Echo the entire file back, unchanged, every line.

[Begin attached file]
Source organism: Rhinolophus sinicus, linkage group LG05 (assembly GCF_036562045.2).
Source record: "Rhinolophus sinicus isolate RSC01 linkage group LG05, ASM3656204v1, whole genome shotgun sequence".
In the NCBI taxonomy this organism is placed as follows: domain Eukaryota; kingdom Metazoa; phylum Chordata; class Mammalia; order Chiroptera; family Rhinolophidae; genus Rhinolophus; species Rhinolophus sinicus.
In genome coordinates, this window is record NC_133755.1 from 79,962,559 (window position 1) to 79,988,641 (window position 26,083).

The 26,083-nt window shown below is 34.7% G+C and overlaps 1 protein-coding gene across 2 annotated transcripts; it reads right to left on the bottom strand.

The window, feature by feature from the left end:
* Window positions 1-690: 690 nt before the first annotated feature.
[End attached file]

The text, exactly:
Source organism: Rhinolophus sinicus, linkage group LG05 (assembly GCF_036562045.2).
Source record: "Rhinolophus sinicus isolate RSC01 linkage group LG05, ASM3656204v1, whole genome shotgun sequence".
In the NCBI taxonomy this organism is placed as follows: domain Eukaryota; kingdom Metazoa; phylum Chordata; class Mammalia; order Chiroptera; family Rhinolophidae; genus Rhinolophus; species Rhinolophus sinicus.
In genome coordinates, this window is record NC_133755.1 from 79,962,559 (window position 1) to 79,988,641 (window position 26,083).

The 26,083-nt window shown below is 34.7% G+C and overlaps 1 protein-coding gene across 2 annotated transcripts; it reads right to left on the bottom strand.

The window, feature by feature from the left end:
* Window positions 1-690: 690 nt before the first annotated feature.